KHN and California Healthline staff made the rounds on national and local media this week to discuss their stories. Here’s a collection of their appearances.
Funcionarios federales dicen que están aumentando las quejas de personas mayores engañadas para que compren pólizas sin su consentimiento, o atraídas por información cuestionable, que pueden no cubrir sus medicamentos ni incluir a sus médicos.
Medicare officials say complaints are rising from seniors lured into private plans with misleading information or enrolled without their consent. In response, officials have threatened to penalize the private companies selling Medicare Advantage and drug plans if they or agents working on their behalf mislead consumers.
Democratic negotiators on Capitol Hill appear to be nearing a compromise on President Joe Biden’s social spending agenda, spurred partly by Democratic losses on Election Day in Virginia. Meanwhile, the Supreme Court hints it might allow abortion providers to sue Texas over its restrictive new ban. But the relief, if it comes, could be short-lived if the court uses a second case, challenging a law in Mississippi, to weaken or overturn Roe v. Wade. Alice Miranda Ollstein of Politico, Margot Sanger-Katz of The New York Times and Mary Ellen McIntire of CQ Roll Call join KHN’s Julie Rovner to discuss these issues and more. Also this week, Rovner interviews KHN’s Rae Ellen Bichell, who reported and wrote the latest KHN-NPR “Bill of the Month” feature about an emergency bill for a nonemergency birth.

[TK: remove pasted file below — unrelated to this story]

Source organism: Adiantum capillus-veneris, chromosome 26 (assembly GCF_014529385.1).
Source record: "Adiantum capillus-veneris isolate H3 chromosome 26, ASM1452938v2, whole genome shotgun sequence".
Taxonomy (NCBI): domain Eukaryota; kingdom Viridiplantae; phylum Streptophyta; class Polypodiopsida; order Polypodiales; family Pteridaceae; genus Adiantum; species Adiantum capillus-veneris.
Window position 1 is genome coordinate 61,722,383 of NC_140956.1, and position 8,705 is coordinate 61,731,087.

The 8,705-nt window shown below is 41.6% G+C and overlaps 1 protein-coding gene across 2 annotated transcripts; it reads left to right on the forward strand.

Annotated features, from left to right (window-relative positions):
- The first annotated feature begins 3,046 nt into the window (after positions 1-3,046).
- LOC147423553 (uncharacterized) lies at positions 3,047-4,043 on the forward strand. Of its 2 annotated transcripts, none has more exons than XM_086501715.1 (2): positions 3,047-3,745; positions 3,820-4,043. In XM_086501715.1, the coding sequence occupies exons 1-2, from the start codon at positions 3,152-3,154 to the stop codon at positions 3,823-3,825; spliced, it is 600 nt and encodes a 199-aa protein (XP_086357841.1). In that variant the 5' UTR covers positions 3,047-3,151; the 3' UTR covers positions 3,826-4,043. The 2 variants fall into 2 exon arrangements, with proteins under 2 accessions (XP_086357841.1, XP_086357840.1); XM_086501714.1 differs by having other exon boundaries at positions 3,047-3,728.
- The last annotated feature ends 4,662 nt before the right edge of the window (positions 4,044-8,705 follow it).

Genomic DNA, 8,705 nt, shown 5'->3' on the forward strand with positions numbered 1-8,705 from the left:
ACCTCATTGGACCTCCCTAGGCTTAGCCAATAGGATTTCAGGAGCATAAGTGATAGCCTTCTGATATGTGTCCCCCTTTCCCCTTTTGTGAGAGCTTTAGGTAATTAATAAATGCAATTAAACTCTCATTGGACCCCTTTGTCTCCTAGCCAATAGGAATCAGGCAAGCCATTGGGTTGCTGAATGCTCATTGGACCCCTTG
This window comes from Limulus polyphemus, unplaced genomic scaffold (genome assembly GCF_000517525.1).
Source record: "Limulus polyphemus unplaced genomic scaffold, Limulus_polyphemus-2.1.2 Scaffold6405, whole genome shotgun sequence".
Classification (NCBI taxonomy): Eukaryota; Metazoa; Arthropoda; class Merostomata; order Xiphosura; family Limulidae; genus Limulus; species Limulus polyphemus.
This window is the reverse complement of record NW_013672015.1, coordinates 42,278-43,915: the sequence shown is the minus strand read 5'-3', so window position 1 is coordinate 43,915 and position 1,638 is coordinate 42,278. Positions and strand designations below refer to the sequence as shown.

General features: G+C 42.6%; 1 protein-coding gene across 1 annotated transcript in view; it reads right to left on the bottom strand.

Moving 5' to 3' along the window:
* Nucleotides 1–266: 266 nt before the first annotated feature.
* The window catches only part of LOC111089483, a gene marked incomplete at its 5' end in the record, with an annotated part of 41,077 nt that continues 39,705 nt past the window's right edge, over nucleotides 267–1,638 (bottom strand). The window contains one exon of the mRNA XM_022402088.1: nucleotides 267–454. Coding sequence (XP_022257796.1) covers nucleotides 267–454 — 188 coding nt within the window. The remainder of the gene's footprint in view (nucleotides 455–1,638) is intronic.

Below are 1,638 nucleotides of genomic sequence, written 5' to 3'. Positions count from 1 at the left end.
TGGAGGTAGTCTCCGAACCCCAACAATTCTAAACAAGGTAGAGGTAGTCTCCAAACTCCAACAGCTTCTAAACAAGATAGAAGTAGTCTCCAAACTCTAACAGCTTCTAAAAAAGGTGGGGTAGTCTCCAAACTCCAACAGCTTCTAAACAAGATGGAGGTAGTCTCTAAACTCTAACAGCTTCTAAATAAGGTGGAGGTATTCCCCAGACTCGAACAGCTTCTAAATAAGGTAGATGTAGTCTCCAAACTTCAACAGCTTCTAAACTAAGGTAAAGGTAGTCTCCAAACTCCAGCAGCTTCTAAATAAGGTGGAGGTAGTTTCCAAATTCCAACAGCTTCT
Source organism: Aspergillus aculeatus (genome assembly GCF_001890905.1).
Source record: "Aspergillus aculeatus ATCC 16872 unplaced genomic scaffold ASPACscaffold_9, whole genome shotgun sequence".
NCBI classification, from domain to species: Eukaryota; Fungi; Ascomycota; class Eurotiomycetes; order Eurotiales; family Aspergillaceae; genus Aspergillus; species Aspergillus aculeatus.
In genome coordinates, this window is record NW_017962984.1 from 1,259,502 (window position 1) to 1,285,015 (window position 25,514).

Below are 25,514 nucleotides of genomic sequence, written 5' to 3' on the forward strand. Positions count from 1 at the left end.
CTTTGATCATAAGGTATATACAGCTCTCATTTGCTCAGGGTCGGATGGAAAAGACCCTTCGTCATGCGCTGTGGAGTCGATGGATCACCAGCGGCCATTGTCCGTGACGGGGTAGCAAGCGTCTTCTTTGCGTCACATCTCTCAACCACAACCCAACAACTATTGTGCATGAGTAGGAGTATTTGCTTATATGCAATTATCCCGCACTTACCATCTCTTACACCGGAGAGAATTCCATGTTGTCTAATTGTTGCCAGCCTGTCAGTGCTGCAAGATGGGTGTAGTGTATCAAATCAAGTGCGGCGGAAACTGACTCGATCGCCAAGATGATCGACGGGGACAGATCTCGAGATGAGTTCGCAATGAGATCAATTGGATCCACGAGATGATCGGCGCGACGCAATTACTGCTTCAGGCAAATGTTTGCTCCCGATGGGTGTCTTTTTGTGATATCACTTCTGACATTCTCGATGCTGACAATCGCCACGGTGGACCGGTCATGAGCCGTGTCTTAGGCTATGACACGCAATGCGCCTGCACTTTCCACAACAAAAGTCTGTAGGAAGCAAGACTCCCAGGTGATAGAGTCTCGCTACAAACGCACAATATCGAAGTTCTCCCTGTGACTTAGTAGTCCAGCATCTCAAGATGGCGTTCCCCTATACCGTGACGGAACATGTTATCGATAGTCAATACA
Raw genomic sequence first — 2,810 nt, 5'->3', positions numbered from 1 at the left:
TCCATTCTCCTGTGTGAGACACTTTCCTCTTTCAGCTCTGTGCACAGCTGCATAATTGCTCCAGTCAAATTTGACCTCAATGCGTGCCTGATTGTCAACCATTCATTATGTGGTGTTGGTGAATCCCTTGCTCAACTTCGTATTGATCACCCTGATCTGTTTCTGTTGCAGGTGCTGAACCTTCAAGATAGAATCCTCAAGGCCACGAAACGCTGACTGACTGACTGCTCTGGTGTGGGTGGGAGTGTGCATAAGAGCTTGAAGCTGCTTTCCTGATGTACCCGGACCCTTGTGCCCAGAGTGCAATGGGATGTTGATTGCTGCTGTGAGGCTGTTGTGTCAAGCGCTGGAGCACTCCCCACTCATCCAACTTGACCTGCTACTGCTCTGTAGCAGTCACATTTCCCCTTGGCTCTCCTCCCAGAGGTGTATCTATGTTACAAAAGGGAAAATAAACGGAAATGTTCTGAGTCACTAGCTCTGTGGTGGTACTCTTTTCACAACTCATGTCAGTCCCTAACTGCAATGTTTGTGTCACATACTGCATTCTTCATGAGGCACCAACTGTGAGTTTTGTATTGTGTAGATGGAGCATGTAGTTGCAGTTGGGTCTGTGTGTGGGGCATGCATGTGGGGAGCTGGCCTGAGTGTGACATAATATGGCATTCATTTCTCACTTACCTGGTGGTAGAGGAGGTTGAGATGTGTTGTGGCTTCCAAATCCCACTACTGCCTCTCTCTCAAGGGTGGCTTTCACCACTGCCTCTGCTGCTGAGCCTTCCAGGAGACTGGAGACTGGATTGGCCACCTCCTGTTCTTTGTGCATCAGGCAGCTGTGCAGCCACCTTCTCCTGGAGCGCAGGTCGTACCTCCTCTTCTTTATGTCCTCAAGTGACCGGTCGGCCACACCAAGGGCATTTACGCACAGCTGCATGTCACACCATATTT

Democrats in Congress reached a tentative agreement to press ahead on a partisan bill that would dramatically expand health benefits for people on Medicare, those who buy their own insurance and individuals who have been shut out of coverage in states that didn’t expand Medicaid. Meanwhile, controversy continues to rage over whether vaccinated Americans will need a booster to protect against covid-19 variants, and who will pay for a new drug to treat Alzheimer’s disease. Rachel Cohrs of Stat and Sarah Karlin-Smith of the Pink Sheet join KHN’s Julie Rovner to discuss these issues and more. Also, Rovner interviews KHN’s Rae Ellen Bichell, who reported and wrote the latest KHN-NPR “Bill of the Month” episode about a mother and daughter who fought an enormous emergency room bill.
In his campaign, President Joe Biden promised to undo policies, particularly health policies, implemented by former President Donald Trump. Yet, despite immense executive power, reversing four years of action takes time and resources.
Keeping a campaign promise, President Joe Biden has reopened enrollment for health coverage under the Affordable Care Act on healthcare.gov — and states that run their own health insurance marketplaces followed suit. At the same time, the Biden administration is moving to revoke the Trump administration’s permission for states to impose work requirements for some adults on the Medicaid health insurance program. Alice Miranda Ollstein of Politico, Kimberly Leonard of Business Insider and Rachel Cohrs of Stat join KHN’s Julie Rovner to discuss these issues and more. Also, Rovner interviews medical student Inam Sakinah, president of the new group Future Doctors in Politics.
En enero, el presidente Joe Biden firmó una orden ejecutiva para abrir el mercado federal de seguros de salud durante tres meses, hasta el 15 de mayo.
On Monday, the federal insurance exchange reopened for an unusual midyear special enrollment period. People who are uninsured can buy a plan, and those who want to change their marketplace coverage can do so. Here are some answers about how it works.